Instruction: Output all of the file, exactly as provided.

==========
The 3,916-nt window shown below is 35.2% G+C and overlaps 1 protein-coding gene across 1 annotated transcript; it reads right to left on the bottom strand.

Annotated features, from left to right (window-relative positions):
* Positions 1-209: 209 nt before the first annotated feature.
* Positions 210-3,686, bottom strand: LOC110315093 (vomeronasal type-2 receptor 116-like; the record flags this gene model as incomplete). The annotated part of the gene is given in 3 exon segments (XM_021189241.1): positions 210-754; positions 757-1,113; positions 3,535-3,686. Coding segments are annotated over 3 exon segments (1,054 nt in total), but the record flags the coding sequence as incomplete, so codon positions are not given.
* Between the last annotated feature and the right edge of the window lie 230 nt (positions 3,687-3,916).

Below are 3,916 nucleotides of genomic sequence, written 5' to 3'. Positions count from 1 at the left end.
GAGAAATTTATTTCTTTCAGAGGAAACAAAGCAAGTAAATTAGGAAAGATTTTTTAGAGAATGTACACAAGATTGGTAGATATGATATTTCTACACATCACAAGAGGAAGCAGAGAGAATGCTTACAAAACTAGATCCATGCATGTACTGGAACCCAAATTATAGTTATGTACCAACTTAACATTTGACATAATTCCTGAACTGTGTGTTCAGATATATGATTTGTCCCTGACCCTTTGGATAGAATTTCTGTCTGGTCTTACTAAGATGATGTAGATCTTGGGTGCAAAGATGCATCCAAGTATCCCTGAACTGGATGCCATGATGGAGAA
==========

The 3,916-nt window shown below is 35.2% G+C and overlaps 1 protein-coding gene across 1 annotated transcript; it reads right to left on the bottom strand.

Annotated features, from left to right (window-relative positions):
* Positions 1-209: 209 nt before the first annotated feature.
* Positions 210-3,686, bottom strand: LOC110315093 (vomeronasal type-2 receptor 116-like; the record flags this gene model as incomplete). The annotated part of the gene is given in 3 exon segments (XM_021189241.1): positions 210-754; positions 757-1,113; positions 3,535-3,686. Coding segments are annotated over 3 exon segments (1,054 nt in total), but the record flags the coding sequence as incomplete, so codon positions are not given.
* Between the last annotated feature and the right edge of the window lie 230 nt (positions 3,687-3,916).

Below are 3,916 nucleotides of genomic sequence, written 5' to 3'. Positions count from 1 at the left end.
GAGAAATTTATTTCTTTCAGAGGAAACAAAGCAAGTAAATTAGGAAAGATTTTTTAGAGAATGTACACAAGATTGGTAGATATGATATTTCTACACATCACAAGAGGAAGCAGAGAGAATGCTTACAAAACTAGATCCATGCATGTACTGGAACCCAAATTATAGTTATGTACCAACTTAACATTTGACATAATTCCTGAACTGTGTGTTCAGATATATGATTTGTCCCTGACCCTTTGGATAGAATTTCTGTCTGGTCTTACTAAGATGATGTAGATCTTGGGTGCAAAGATGCATCCAAGTATCCCTGAACTGGATGCCATGATGGAGAA